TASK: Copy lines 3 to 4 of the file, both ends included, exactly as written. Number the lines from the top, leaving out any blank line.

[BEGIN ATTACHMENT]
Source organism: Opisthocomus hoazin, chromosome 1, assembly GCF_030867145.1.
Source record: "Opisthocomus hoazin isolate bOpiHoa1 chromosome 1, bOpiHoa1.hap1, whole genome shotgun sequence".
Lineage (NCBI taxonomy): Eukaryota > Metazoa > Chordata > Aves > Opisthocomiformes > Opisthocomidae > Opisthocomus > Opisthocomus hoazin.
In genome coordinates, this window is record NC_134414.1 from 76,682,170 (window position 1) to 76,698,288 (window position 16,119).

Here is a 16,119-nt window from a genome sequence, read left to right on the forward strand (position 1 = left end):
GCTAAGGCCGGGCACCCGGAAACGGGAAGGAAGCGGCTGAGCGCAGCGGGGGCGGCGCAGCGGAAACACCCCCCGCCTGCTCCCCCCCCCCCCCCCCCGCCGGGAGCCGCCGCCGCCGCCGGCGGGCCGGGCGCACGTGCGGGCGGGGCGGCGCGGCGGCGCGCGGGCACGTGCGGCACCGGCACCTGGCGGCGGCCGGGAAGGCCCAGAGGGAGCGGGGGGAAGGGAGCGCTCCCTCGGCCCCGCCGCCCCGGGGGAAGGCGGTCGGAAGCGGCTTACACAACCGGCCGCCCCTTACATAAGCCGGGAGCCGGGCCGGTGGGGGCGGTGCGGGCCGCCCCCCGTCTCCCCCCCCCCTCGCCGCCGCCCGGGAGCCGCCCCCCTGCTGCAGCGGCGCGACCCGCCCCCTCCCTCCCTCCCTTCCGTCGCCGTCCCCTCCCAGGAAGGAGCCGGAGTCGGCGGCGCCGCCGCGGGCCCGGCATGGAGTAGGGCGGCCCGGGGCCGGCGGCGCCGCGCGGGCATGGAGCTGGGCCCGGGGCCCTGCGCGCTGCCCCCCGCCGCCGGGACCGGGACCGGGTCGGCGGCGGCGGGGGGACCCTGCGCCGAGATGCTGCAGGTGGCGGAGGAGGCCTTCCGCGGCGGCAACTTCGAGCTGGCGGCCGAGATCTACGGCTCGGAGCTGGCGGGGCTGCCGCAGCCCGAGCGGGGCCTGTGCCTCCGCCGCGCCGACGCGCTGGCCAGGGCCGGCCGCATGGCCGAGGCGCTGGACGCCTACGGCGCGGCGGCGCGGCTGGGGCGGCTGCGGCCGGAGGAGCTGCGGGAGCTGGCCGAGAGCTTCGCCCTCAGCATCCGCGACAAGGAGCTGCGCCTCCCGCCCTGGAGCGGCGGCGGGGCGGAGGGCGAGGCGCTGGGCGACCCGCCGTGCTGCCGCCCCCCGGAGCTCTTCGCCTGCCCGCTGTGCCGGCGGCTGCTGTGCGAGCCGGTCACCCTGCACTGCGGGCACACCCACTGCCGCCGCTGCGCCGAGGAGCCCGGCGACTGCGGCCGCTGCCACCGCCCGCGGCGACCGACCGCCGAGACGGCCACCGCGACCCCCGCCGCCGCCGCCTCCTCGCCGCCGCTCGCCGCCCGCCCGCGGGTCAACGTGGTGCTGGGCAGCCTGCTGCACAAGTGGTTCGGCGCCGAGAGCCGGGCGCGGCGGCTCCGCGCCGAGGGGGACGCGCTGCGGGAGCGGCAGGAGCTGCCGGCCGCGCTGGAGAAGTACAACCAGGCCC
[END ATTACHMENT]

Lineage (NCBI taxonomy): Eukaryota > Metazoa > Chordata > Aves > Opisthocomiformes > Opisthocomidae > Opisthocomus > Opisthocomus hoazin.
In genome coordinates, this window is record NC_134414.1 from 76,682,170 (window position 1) to 76,698,288 (window position 16,119).